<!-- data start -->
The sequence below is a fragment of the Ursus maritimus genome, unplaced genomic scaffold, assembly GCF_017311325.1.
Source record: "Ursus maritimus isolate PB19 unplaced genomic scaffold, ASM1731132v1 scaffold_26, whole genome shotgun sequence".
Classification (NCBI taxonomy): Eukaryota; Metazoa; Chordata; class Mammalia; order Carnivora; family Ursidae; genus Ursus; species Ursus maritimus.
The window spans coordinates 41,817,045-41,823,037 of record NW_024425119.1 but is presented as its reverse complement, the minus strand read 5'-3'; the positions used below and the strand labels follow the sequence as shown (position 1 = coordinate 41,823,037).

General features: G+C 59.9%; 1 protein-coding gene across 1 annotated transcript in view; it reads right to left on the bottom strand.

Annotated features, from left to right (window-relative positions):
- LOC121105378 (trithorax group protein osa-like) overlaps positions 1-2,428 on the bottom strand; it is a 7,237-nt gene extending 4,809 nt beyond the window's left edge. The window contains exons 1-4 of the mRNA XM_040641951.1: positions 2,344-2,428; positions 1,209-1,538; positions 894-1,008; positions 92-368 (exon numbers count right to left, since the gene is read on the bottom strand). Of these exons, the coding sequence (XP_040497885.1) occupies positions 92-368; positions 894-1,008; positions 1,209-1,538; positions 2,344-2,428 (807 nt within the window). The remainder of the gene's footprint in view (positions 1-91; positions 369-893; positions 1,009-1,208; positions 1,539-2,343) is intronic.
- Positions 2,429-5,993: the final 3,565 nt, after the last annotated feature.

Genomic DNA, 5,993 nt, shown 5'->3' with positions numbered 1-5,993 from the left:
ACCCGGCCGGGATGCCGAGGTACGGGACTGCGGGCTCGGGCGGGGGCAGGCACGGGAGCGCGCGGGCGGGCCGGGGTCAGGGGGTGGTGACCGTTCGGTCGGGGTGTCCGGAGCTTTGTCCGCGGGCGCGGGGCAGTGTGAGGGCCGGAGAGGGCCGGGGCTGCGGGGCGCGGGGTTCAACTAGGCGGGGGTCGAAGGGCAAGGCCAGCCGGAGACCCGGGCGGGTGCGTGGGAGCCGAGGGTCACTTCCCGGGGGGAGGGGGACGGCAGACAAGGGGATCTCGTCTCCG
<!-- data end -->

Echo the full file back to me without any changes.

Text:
The sequence below is a fragment of the Ursus maritimus genome, unplaced genomic scaffold, assembly GCF_017311325.1.
Source record: "Ursus maritimus isolate PB19 unplaced genomic scaffold, ASM1731132v1 scaffold_26, whole genome shotgun sequence".
Classification (NCBI taxonomy): Eukaryota; Metazoa; Chordata; class Mammalia; order Carnivora; family Ursidae; genus Ursus; species Ursus maritimus.
The window spans coordinates 41,817,045-41,823,037 of record NW_024425119.1 but is presented as its reverse complement, the minus strand read 5'-3'; the positions used below and the strand labels follow the sequence as shown (position 1 = coordinate 41,823,037).

General features: G+C 59.9%; 1 protein-coding gene across 1 annotated transcript in view; it reads right to left on the bottom strand.

Annotated features, from left to right (window-relative positions):
- LOC121105378 (trithorax group protein osa-like) overlaps positions 1-2,428 on the bottom strand; it is a 7,237-nt gene extending 4,809 nt beyond the window's left edge. The window contains exons 1-4 of the mRNA XM_040641951.1: positions 2,344-2,428; positions 1,209-1,538; positions 894-1,008; positions 92-368 (exon numbers count right to left, since the gene is read on the bottom strand). Of these exons, the coding sequence (XP_040497885.1) occupies positions 92-368; positions 894-1,008; positions 1,209-1,538; positions 2,344-2,428 (807 nt within the window). The remainder of the gene's footprint in view (positions 1-91; positions 369-893; positions 1,009-1,208; positions 1,539-2,343) is intronic.
- Positions 2,429-5,993: the final 3,565 nt, after the last annotated feature.

Genomic DNA, 5,993 nt, shown 5'->3' with positions numbered 1-5,993 from the left:
ACCCGGCCGGGATGCCGAGGTACGGGACTGCGGGCTCGGGCGGGGGCAGGCACGGGAGCGCGCGGGCGGGCCGGGGTCAGGGGGTGGTGACCGTTCGGTCGGGGTGTCCGGAGCTTTGTCCGCGGGCGCGGGGCAGTGTGAGGGCCGGAGAGGGCCGGGGCTGCGGGGCGCGGGGTTCAACTAGGCGGGGGTCGAAGGGCAAGGCCAGCCGGAGACCCGGGCGGGTGCGTGGGAGCCGAGGGTCACTTCCCGGGGGGAGGGGGACGGCAGACAAGGGGATCTCGTCTCCG